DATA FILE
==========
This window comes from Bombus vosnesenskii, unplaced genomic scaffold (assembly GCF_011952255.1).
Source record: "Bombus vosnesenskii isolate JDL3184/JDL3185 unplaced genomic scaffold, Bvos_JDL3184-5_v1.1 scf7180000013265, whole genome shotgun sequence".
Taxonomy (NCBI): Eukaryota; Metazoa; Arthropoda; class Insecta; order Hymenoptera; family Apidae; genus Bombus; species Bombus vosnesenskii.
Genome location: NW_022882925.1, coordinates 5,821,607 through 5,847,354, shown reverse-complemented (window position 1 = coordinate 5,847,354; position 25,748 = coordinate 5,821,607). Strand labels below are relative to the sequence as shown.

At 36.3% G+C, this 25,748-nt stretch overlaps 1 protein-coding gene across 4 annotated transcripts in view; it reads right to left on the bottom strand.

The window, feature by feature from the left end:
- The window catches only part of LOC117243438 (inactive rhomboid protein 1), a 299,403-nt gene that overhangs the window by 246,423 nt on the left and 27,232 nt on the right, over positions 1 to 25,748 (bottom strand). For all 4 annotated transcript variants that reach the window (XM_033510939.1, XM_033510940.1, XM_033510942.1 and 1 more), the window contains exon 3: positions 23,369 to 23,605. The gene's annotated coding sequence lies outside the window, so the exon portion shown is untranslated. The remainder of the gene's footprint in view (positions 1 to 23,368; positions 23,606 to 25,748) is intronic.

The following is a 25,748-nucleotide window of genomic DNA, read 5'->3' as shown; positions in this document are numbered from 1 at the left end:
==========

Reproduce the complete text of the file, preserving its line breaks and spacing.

This window comes from Bombus vosnesenskii, unplaced genomic scaffold (assembly GCF_011952255.1).
Source record: "Bombus vosnesenskii isolate JDL3184/JDL3185 unplaced genomic scaffold, Bvos_JDL3184-5_v1.1 scf7180000013265, whole genome shotgun sequence".
Taxonomy (NCBI): Eukaryota; Metazoa; Arthropoda; class Insecta; order Hymenoptera; family Apidae; genus Bombus; species Bombus vosnesenskii.
Genome location: NW_022882925.1, coordinates 5,821,607 through 5,847,354, shown reverse-complemented (window position 1 = coordinate 5,847,354; position 25,748 = coordinate 5,821,607). Strand labels below are relative to the sequence as shown.

At 36.3% G+C, this 25,748-nt stretch overlaps 1 protein-coding gene across 4 annotated transcripts in view; it reads right to left on the bottom strand.

The window, feature by feature from the left end:
- The window catches only part of LOC117243438 (inactive rhomboid protein 1), a 299,403-nt gene that overhangs the window by 246,423 nt on the left and 27,232 nt on the right, over positions 1 to 25,748 (bottom strand). For all 4 annotated transcript variants that reach the window (XM_033510939.1, XM_033510940.1, XM_033510942.1 and 1 more), the window contains exon 3: positions 23,369 to 23,605. The gene's annotated coding sequence lies outside the window, so the exon portion shown is untranslated. The remainder of the gene's footprint in view (positions 1 to 23,368; positions 23,606 to 25,748) is intronic.

The following is a 25,748-nucleotide window of genomic DNA, read 5'->3' as shown; positions in this document are numbered from 1 at the left end: